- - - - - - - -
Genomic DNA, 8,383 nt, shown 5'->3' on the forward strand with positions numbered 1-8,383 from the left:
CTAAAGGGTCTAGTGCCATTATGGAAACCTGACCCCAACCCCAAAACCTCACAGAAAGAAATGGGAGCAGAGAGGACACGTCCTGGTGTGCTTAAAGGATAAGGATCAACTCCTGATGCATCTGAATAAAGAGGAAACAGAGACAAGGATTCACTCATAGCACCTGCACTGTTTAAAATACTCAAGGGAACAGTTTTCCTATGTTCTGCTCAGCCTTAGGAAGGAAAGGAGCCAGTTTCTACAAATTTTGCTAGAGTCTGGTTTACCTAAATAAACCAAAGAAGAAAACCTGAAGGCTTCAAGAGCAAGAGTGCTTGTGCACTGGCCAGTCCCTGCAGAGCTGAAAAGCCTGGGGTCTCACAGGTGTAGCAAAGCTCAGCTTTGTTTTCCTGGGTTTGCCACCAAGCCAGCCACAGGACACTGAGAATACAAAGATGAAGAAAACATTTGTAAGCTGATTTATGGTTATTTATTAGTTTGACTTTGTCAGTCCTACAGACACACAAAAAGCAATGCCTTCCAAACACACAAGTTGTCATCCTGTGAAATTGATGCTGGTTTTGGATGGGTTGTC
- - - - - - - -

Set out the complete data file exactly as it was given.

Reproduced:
Genomic DNA, 8,383 nt, shown 5'->3' on the forward strand with positions numbered 1-8,383 from the left:
CTAAAGGGTCTAGTGCCATTATGGAAACCTGACCCCAACCCCAAAACCTCACAGAAAGAAATGGGAGCAGAGAGGACACGTCCTGGTGTGCTTAAAGGATAAGGATCAACTCCTGATGCATCTGAATAAAGAGGAAACAGAGACAAGGATTCACTCATAGCACCTGCACTGTTTAAAATACTCAAGGGAACAGTTTTCCTATGTTCTGCTCAGCCTTAGGAAGGAAAGGAGCCAGTTTCTACAAATTTTGCTAGAGTCTGGTTTACCTAAATAAACCAAAGAAGAAAACCTGAAGGCTTCAAGAGCAAGAGTGCTTGTGCACTGGCCAGTCCCTGCAGAGCTGAAAAGCCTGGGGTCTCACAGGTGTAGCAAAGCTCAGCTTTGTTTTCCTGGGTTTGCCACCAAGCCAGCCACAGGACACTGAGAATACAAAGATGAAGAAAACATTTGTAAGCTGATTTATGGTTATTTATTAGTTTGACTTTGTCAGTCCTACAGACACACAAAAAGCAATGCCTTCCAAACACACAAGTTGTCATCCTGTGAAATTGATGCTGGTTTTGGATGGGTTGTC